FacebookTwitterLinkedInEmailPrint分享Colorado Public Radio:The unemployment rate is among the lowest in the nation and the population along the Front Range is booming. It’s easy to see the impact of a strong economy in Denver. Construction cranes are up all over the city and it’s harder than ever to find affordable housing.But it’s a different story in many parts of western Colorado.Many rural communities on Colorado’s Western Slope are struggling to survive. The loss of coal jobs is forcing many there to make tough choices.The shrinking started in the mid-1980s, when most of the uranium jobs went away. More recently, the New Horizon coal mine closed earlier this year, and the Tri-State Power Plant is set to shut down by 2022 at the latest. When that happens, Epright expects to lose another 100 students. It could also mean the loss of 70 percent of the area’s tax base.“It’s definitely one of those important things of trying to find something to stabilize our community,” he said.Case is also looking for stability. She works as a substitute teacher and her husband is a mechanic. But they expect his job to end next year and substitute teaching doesn’t pay well.“They can keep me busy, but you to raise a family, you can’t raise a family as a substitute teacher,” she said. “Everybody’s depressed. They know what’s going to happen but we don’t know exactly when, and I try not to think about it because I’ll just sit down and cry.”While Case has some time to figure things out, many other don’t. Changing industries in coal counties like Montrose and Delta have left a ticking timer behind.Some are looking at tourism and agriculture as possible ways to attract and keep people in the Western Slope. But will that be enough? More: Losing Jobs In Colorado’s Coal Country, What’s Next? As Colorado’s Coal Industry Fades, Small Towns Grasp for Hope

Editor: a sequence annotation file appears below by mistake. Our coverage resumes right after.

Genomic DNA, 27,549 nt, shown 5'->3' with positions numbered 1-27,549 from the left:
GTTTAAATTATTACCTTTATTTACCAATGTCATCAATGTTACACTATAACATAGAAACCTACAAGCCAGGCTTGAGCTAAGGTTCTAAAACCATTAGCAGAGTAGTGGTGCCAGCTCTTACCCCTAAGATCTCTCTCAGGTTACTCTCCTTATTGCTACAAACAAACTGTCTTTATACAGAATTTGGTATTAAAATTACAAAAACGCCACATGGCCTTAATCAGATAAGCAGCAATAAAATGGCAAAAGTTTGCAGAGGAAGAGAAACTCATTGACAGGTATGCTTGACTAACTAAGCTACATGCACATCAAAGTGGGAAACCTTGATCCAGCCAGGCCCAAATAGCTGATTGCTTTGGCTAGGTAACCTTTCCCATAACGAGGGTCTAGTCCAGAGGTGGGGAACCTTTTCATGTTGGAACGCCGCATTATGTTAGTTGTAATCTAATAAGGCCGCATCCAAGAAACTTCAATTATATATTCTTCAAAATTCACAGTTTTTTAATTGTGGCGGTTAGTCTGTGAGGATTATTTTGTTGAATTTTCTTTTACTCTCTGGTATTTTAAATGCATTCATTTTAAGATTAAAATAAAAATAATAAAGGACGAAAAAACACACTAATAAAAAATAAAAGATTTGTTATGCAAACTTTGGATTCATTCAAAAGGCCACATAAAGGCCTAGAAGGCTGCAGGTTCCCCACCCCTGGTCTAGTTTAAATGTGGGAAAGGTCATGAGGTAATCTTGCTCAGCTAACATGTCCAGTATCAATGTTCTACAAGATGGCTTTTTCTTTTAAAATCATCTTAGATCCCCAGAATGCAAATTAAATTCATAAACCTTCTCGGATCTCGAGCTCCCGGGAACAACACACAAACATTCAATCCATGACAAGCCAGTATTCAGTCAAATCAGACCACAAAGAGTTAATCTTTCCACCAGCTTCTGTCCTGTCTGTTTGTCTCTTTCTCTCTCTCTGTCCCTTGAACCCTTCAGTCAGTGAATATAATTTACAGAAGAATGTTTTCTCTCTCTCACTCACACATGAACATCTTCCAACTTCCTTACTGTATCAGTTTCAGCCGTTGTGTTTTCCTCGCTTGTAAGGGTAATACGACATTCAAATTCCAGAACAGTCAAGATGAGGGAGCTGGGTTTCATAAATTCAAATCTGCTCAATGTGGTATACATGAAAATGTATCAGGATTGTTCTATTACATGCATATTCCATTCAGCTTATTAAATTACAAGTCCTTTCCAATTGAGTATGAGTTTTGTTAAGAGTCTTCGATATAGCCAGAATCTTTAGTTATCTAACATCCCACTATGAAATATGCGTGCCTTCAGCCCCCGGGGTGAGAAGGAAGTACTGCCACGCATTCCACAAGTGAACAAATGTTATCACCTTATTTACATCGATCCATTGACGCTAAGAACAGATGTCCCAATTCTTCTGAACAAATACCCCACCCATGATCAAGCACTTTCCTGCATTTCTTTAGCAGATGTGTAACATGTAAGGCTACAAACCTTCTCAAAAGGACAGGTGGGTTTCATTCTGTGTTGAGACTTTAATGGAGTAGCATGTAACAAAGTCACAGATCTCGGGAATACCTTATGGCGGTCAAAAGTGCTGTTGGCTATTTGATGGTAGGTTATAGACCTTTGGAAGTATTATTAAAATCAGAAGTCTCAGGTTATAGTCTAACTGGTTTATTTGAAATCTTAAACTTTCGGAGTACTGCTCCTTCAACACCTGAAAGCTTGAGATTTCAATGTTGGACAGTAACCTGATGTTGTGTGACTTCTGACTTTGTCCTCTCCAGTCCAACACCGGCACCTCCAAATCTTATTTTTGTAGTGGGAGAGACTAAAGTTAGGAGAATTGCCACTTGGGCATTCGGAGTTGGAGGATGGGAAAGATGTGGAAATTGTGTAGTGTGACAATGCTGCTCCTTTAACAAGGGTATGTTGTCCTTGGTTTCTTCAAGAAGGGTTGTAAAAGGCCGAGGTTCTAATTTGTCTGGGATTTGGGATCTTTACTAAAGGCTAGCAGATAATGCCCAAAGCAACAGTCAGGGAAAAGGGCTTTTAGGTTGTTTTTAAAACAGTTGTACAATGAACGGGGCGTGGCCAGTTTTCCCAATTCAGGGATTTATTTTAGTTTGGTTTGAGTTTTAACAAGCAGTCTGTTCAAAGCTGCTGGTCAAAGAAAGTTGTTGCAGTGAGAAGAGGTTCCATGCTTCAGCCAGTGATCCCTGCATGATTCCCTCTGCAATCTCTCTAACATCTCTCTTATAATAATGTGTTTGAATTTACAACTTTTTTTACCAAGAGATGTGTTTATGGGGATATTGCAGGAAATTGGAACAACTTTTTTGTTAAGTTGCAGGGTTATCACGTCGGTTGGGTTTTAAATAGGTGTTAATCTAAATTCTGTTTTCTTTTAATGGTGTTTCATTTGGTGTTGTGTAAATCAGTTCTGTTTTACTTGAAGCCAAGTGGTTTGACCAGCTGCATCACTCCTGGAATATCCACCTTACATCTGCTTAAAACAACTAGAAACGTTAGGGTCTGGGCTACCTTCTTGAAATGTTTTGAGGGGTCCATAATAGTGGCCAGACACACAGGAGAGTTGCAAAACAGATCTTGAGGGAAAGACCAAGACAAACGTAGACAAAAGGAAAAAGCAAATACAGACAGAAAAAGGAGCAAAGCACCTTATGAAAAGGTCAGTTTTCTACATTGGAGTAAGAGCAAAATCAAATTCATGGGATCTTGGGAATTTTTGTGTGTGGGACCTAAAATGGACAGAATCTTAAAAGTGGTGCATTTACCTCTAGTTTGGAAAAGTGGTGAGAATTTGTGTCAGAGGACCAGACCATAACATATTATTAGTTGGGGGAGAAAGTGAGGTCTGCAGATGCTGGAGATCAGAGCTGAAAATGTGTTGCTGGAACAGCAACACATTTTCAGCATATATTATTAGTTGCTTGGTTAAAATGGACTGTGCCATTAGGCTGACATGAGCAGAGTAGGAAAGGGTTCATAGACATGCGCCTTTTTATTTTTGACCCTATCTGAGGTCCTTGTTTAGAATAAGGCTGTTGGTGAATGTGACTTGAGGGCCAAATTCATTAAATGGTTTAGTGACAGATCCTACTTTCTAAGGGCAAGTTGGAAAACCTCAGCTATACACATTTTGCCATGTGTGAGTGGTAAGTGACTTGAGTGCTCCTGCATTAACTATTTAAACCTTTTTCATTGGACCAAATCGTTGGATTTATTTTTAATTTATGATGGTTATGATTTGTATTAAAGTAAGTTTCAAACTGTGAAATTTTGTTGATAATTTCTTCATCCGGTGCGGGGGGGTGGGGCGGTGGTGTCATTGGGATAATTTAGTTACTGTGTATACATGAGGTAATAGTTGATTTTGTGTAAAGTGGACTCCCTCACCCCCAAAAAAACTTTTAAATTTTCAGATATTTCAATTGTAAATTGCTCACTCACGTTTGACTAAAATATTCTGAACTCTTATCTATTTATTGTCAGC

Categories: Letters to the Editor, OpinionTake party politics out of Ballston SpaIt was disappointing to learn that Larry Woolbright declined the Democratic Party nomination for Ballston Spa mayor. The statement released in explanation of his decision rings hollow. It asserts that “politics cannot take center stage to what is most important, getting our finances in order.” Mr. Woolbright’s actions speak louder than his words. Rather than embracing the nomination as an indication of his commitment to that principle, he has chosen partisanship.Apparently, it’s more important to be seen as the Republican candidate for mayor than to welcome the votes of those who prefer to vote Democratic. Mr. Woolbright’s statement also insults the intelligence of the electorate whose votes he seeks. Does he truly believe that Ballston Spa voters are so gullible the they will vote a straight ticket because the Democratic line is first on the ballot? The Democratic Party has fielded well-qualified candidates for the position of trustees who have made specific proposals to address the financial mess that village finds itself in. Let voters judge the candidates on their merits, not their party affiliation. The financial crisis in the village developed on the Republican Party’s watch. Spurning the overture of the Democratic Party in this election is a step in the wrong direction. Sadly, it’s politics as usual.Bill McPhersonBallston Spa Our video gaming facilities and casinos welcome an examination of gambling addiction services, which state Comptroller Thomas DiNapoli called for in his most recent audit (“Foss: State ill prepared to address problem gambling,” Feb. 6). But we are already committed to comprehensive responsible gaming programs. As members of the National Council on Problem Gaming, NYGA’s video gaming facilities and casinos strictly adhere to established practices to ensure a safe environment that protects patrons. We deliver comprehensive training to staff to identify at-risk patrons, provide support and educational services to patrons, and have exclusion policies in place to help people battling addiction.At the same time, please don’t dismiss the positive impact that the gaming industry is having across our region and state. NYGA facilities now employ over 5,500 employees, including 620 at Saratoga Casino Hotel, and we’re delivering on the promise of gaming expansion.All told, the industry can reliably claim a total economic impact for the state of $2.5 billion for 2017. And for every $10 spent at a casino, over $4 goes back to funding New York schools. Video gaming facilities and casinos are proud to provide resources for the education of New York’s children, make it easier for New Yorkers to raise families, and support vibrant communities.Michael KaneAlbanyThe writer is the president of the New York Gaming Association.More from The Daily Gazette:EDITORIAL: Urgent: Today is the last day to complete the censusFoss: Should main downtown branch of the Schenectady County Public Library reopen?EDITORIAL: Beware of voter intimidationEDITORIAL: Thruway tax unfair to working motoristsEDITORIAL: Find a way to get family members into nursing homes Our problems lie in believing in TrumpIn Mr. Callahan’s Feb. 12 letter regarding political division and blaming someone who isn’t even in politics at the moment shows his own discourse and division. He shows how his one-sided conservatism rules his thinking. In his thinking, the votes of all the citizens in two of our states, California and New York, s shouldn’t even count because they are “ liberal” states. I guess that’s his definition of democracy. Then he mentions putting partisan politics aside, then blames only one side for all our problems. There have been 34 indictments so far of this president’s people, constant lying and misleading statements to the American people every day, not through the press, but directly through his tweets and speeches, and constant belittling and bullying. Yet he blames our country’s discourse on others? Our country’s biggest problem lies in people who keep believing in this deplorable man.Randy HaynerSchenectady State does address problem gamblingResponsible gambling isn’t just a buzzword for the members of New York’s Gaming Association.